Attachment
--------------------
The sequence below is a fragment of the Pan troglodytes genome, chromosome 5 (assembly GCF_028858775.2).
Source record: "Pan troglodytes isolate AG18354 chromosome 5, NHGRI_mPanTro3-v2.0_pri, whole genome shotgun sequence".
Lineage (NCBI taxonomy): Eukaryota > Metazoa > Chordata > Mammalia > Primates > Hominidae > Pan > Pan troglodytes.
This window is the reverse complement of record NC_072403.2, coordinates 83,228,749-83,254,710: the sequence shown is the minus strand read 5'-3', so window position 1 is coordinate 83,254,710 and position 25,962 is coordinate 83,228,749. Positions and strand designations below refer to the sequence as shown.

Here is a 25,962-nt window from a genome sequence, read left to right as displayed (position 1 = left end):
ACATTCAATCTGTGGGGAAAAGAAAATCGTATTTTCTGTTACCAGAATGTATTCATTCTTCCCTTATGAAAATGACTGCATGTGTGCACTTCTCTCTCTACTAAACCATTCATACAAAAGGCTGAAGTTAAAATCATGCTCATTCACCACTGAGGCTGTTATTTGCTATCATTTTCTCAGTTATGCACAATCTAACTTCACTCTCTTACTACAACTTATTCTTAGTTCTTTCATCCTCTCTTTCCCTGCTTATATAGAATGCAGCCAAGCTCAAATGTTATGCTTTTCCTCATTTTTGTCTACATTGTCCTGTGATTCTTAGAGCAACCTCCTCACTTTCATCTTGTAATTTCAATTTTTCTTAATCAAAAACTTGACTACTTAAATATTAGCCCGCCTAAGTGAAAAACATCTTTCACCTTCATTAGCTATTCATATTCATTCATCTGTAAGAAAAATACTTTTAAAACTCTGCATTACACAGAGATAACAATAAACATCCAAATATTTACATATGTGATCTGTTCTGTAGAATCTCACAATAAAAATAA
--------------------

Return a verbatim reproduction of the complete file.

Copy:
The sequence below is a fragment of the Pan troglodytes genome, chromosome 5 (assembly GCF_028858775.2).
Source record: "Pan troglodytes isolate AG18354 chromosome 5, NHGRI_mPanTro3-v2.0_pri, whole genome shotgun sequence".
Lineage (NCBI taxonomy): Eukaryota > Metazoa > Chordata > Mammalia > Primates > Hominidae > Pan > Pan troglodytes.
This window is the reverse complement of record NC_072403.2, coordinates 83,228,749-83,254,710: the sequence shown is the minus strand read 5'-3', so window position 1 is coordinate 83,254,710 and position 25,962 is coordinate 83,228,749. Positions and strand designations below refer to the sequence as shown.

Here is a 25,962-nt window from a genome sequence, read left to right as displayed (position 1 = left end):
ACATTCAATCTGTGGGGAAAAGAAAATCGTATTTTCTGTTACCAGAATGTATTCATTCTTCCCTTATGAAAATGACTGCATGTGTGCACTTCTCTCTCTACTAAACCATTCATACAAAAGGCTGAAGTTAAAATCATGCTCATTCACCACTGAGGCTGTTATTTGCTATCATTTTCTCAGTTATGCACAATCTAACTTCACTCTCTTACTACAACTTATTCTTAGTTCTTTCATCCTCTCTTTCCCTGCTTATATAGAATGCAGCCAAGCTCAAATGTTATGCTTTTCCTCATTTTTGTCTACATTGTCCTGTGATTCTTAGAGCAACCTCCTCACTTTCATCTTGTAATTTCAATTTTTCTTAATCAAAAACTTGACTACTTAAATATTAGCCCGCCTAAGTGAAAAACATCTTTCACCTTCATTAGCTATTCATATTCATTCATCTGTAAGAAAAATACTTTTAAAACTCTGCATTACACAGAGATAACAATAAACATCCAAATATTTACATATGTGATCTGTTCTGTAGAATCTCACAATAAAAATAA